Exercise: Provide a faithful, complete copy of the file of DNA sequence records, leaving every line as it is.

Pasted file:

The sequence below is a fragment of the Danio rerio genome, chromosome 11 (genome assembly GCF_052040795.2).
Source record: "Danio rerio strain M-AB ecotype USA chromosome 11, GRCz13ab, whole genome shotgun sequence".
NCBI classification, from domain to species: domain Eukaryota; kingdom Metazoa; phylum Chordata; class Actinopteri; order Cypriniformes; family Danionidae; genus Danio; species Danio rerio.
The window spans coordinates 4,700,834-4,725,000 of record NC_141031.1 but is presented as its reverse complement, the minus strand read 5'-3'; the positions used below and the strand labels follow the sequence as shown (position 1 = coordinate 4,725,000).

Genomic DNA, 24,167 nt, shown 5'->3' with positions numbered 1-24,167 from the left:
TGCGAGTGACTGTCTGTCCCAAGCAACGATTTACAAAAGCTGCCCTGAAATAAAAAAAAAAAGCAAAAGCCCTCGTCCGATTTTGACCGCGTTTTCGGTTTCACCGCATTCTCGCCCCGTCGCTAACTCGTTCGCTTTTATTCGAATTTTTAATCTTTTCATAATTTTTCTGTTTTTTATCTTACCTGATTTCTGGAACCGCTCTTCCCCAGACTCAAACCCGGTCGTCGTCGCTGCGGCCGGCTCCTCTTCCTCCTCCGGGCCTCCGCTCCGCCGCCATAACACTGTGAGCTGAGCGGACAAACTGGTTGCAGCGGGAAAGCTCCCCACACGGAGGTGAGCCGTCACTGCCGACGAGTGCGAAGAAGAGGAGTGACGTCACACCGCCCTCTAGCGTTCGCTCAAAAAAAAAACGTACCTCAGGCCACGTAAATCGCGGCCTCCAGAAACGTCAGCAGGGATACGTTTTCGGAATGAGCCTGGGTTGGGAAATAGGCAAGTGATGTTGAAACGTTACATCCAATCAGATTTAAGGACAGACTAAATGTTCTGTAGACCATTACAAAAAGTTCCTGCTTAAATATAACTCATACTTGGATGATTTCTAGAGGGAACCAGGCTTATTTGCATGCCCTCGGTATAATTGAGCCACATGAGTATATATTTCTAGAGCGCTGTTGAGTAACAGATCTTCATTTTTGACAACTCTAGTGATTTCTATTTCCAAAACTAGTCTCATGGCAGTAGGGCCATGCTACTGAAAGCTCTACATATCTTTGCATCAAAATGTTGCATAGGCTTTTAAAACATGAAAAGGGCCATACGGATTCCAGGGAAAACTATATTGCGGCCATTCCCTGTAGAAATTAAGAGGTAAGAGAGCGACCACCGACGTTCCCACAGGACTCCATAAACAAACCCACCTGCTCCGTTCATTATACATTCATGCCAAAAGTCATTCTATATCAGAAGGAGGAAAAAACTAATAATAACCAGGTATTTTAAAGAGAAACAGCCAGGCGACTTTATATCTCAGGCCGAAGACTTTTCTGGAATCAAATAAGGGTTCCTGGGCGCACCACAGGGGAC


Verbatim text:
The sequence below is a fragment of the Danio rerio genome, chromosome 11 (genome assembly GCF_052040795.2).
Source record: "Danio rerio strain M-AB ecotype USA chromosome 11, GRCz13ab, whole genome shotgun sequence".
NCBI classification, from domain to species: domain Eukaryota; kingdom Metazoa; phylum Chordata; class Actinopteri; order Cypriniformes; family Danionidae; genus Danio; species Danio rerio.
The window spans coordinates 4,700,834-4,725,000 of record NC_141031.1 but is presented as its reverse complement, the minus strand read 5'-3'; the positions used below and the strand labels follow the sequence as shown (position 1 = coordinate 4,725,000).

Genomic DNA, 24,167 nt, shown 5'->3' with positions numbered 1-24,167 from the left:
TGCGAGTGACTGTCTGTCCCAAGCAACGATTTACAAAAGCTGCCCTGAAATAAAAAAAAAAAGCAAAAGCCCTCGTCCGATTTTGACCGCGTTTTCGGTTTCACCGCATTCTCGCCCCGTCGCTAACTCGTTCGCTTTTATTCGAATTTTTAATCTTTTCATAATTTTTCTGTTTTTTATCTTACCTGATTTCTGGAACCGCTCTTCCCCAGACTCAAACCCGGTCGTCGTCGCTGCGGCCGGCTCCTCTTCCTCCTCCGGGCCTCCGCTCCGCCGCCATAACACTGTGAGCTGAGCGGACAAACTGGTTGCAGCGGGAAAGCTCCCCACACGGAGGTGAGCCGTCACTGCCGACGAGTGCGAAGAAGAGGAGTGACGTCACACCGCCCTCTAGCGTTCGCTCAAAAAAAAAACGTACCTCAGGCCACGTAAATCGCGGCCTCCAGAAACGTCAGCAGGGATACGTTTTCGGAATGAGCCTGGGTTGGGAAATAGGCAAGTGATGTTGAAACGTTACATCCAATCAGATTTAAGGACAGACTAAATGTTCTGTAGACCATTACAAAAAGTTCCTGCTTAAATATAACTCATACTTGGATGATTTCTAGAGGGAACCAGGCTTATTTGCATGCCCTCGGTATAATTGAGCCACATGAGTATATATTTCTAGAGCGCTGTTGAGTAACAGATCTTCATTTTTGACAACTCTAGTGATTTCTATTTCCAAAACTAGTCTCATGGCAGTAGGGCCATGCTACTGAAAGCTCTACATATCTTTGCATCAAAATGTTGCATAGGCTTTTAAAACATGAAAAGGGCCATACGGATTCCAGGGAAAACTATATTGCGGCCATTCCCTGTAGAAATTAAGAGGTAAGAGAGCGACCACCGACGTTCCCACAGGACTCCATAAACAAACCCACCTGCTCCGTTCATTATACATTCATGCCAAAAGTCATTCTATATCAGAAGGAGGAAAAAACTAATAATAACCAGGTATTTTAAAGAGAAACAGCCAGGCGACTTTATATCTCAGGCCGAAGACTTTTCTGGAATCAAATAAGGGTTCCTGGGCGCACCACAGGGGAC